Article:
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Loose Leaves.

2nd October 1928
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Page 2, 2nd October 1928 — Loose Leaves.
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" ROVER ,,tickets, costing 5s., have enabled -1.11, holiday-makers in the Isle of Man to enjoy two days' go-as-you-please motorbus travel and, according to people who have returned from the Isle of Man, this remarkably cheap travel facility has, during the season which has just concluded, been one of the most popular innovations ever made In Manxland.

The initiative was taken by the Manx Electric Railway Co., and no doubt their enterprise was encouraged by the fact that the Isle of Man is becoming a very competitive field. At the present time there are about 80 motorbuses in daily com 218

mission. In the corridor of a northward-bound train the other day we could not avoid overhearing a portion of a conversation between a Yorkshireman and a Scotsman, each of whom appeared to have taken his family for a few days to Douglas. They were discussing their experiences. The Yorkshireman counted up 197 miles as the value reeeived for his 5s. The Scotsman went one better, and said lie knew a party who bought two 5s. tickets and, accompanied by his wife and an infant below fare age, spent two whole days on the back seat of the bus and only left the vehicle for meals. It appeared that the conductor of the bus had confided to other passengers his annoyance at what he considered was an abuse of a privilege, but he could not say anything because he was carrying his own little boy, who was enjoying his school holidays, as a deadhead passenger I Such is the talk one hears on a railway journey. It was, however, amusing to observe the zest with which the Scotsman sought to justify the traditions of his " ain folk" and then to pass the palm to the Manx bus conductor.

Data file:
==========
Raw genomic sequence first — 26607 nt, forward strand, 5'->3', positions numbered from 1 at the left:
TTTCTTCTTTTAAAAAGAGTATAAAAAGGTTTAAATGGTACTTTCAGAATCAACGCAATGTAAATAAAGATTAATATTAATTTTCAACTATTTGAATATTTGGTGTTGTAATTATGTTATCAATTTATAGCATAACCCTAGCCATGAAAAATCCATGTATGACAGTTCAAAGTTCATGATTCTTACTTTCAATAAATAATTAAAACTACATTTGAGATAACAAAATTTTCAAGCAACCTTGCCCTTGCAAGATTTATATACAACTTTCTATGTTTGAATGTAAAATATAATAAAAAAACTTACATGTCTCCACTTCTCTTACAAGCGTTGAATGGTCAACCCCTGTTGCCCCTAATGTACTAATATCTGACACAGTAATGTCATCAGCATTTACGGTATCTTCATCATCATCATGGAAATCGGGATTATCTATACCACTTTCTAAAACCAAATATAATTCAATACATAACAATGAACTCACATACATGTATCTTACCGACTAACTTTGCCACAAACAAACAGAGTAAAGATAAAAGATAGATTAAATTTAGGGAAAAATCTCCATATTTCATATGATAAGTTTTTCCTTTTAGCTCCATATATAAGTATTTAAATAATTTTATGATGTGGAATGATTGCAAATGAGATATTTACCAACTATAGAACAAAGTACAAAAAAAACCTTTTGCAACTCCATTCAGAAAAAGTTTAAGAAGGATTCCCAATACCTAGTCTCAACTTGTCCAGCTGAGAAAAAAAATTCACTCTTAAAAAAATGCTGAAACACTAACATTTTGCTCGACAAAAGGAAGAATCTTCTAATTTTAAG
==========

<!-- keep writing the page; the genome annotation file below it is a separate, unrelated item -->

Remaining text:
IN the course of an extraordinarily interesting visit to the Leyland factory, the works manager at Chorley (where the Leyland fire-engines are built and the Lion engine is manufactured) drew our attention to the finish attained in the grinding of cylinder bores. The finish was that of a highly burnished surface, and to demonstrate the fact an operator hung his wrist watch face downwards in the bore and let the reflection in the opposite side of the bore tell its story. A photograph of the exhibit was made for Me Commercial Motor and It is reproduced here with the assurance that it has not been retouched in any way. The surface of the cylinder bore is such as is usually not to be expected until an engine has done some months of service.


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